As many as 70,000 students obtained five top-grade GCSE passes last year without mastering maths and English, new figures reveal.
They show a worrying growth in the percentage of 16-year-olds who obtain the benchmark five A* to C grade passes but miss out in the two basic subjects.
The 70,000 students amounted to 13 per cent of the age cohort - up from just 11 per cent in 2003.
Leaders of the Confederation of British Industry have warned that the education system is "failing to deliver the right basic skills".
The figures, in a report released yesterday by the Specialist Schools and Academies Trust (SSAT), underline fears that too many young people are applying for jobs or higher education courses without being able to read, write or add up properly.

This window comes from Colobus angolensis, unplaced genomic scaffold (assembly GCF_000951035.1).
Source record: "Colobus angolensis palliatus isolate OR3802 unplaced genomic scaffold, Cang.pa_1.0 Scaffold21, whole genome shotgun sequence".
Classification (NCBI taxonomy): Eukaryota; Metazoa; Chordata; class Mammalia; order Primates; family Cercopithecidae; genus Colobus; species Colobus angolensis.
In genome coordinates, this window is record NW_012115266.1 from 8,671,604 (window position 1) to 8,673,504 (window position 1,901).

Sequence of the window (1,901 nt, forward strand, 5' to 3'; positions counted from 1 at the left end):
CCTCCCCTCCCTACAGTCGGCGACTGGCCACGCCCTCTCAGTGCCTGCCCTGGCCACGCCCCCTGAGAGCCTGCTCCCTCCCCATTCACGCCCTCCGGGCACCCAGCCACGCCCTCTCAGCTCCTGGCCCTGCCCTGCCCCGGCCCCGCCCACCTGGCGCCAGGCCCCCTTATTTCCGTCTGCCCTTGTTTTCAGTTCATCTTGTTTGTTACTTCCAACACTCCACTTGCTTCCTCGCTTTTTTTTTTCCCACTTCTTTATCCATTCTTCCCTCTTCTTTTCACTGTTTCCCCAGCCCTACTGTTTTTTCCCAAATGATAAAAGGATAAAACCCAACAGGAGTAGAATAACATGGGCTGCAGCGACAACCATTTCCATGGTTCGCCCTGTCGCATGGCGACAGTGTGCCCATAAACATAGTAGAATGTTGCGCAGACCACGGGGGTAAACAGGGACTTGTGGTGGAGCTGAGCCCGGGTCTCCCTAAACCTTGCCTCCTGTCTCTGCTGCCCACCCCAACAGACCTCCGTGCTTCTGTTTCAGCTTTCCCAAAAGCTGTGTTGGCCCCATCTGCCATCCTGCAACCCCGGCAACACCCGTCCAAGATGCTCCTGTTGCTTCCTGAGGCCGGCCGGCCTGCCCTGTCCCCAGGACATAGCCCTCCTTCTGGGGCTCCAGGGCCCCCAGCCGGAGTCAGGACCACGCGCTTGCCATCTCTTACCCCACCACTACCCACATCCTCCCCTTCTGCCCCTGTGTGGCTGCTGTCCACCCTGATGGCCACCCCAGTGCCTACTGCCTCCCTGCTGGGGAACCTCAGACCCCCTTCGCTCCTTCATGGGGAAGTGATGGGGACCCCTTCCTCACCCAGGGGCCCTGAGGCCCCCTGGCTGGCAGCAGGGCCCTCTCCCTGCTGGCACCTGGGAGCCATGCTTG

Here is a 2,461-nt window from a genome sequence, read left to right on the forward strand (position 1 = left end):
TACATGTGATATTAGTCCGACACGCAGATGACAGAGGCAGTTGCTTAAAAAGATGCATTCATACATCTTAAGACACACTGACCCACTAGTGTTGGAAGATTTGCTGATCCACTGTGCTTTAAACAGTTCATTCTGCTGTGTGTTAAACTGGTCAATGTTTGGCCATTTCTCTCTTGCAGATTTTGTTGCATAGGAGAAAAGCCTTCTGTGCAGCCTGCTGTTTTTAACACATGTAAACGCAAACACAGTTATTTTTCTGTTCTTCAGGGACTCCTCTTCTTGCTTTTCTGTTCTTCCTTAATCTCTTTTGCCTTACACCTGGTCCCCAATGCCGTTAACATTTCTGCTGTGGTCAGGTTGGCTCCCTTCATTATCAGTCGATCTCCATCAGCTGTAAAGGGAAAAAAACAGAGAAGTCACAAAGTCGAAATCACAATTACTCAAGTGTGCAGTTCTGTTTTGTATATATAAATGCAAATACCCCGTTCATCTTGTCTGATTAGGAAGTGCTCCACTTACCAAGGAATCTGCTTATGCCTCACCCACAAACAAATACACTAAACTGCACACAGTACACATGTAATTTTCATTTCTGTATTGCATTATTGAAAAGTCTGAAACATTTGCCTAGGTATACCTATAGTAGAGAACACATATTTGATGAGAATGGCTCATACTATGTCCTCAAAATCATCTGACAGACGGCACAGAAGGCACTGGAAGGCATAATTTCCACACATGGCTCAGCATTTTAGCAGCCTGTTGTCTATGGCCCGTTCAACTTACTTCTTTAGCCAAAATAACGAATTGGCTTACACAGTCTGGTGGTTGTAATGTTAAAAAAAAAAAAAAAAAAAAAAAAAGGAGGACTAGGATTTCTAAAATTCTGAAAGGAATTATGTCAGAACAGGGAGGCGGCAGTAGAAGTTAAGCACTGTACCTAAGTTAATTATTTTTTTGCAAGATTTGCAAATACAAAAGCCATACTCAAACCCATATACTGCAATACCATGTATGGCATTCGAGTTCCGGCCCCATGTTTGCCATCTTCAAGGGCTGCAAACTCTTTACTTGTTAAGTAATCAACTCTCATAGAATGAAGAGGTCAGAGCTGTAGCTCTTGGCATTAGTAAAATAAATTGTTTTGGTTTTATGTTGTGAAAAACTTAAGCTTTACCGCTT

Ministers have ordered all schools to publish the figures for the percentage of pupils obtaining five top-grade passes including maths and English in an attempt to get them to concentrate on the basics.
The report, by Professor David Jesson, of York University, and David Crossley, of the SSAT, showed that the percentage of youngsters including maths and English in their top-grade passes in non-specialist schools is declining.
Last year only 34 per cent got A* to C grade passes in both subjects compared to 37 per cent two years ago. In specialist schools, the percentage went up from 42 per cent to 44 per cent.
Last year it emerged that nine out of the 10 schools with the most improved results in the country had achieved their success with more widespread take-up of vocational qualifications.Reuse content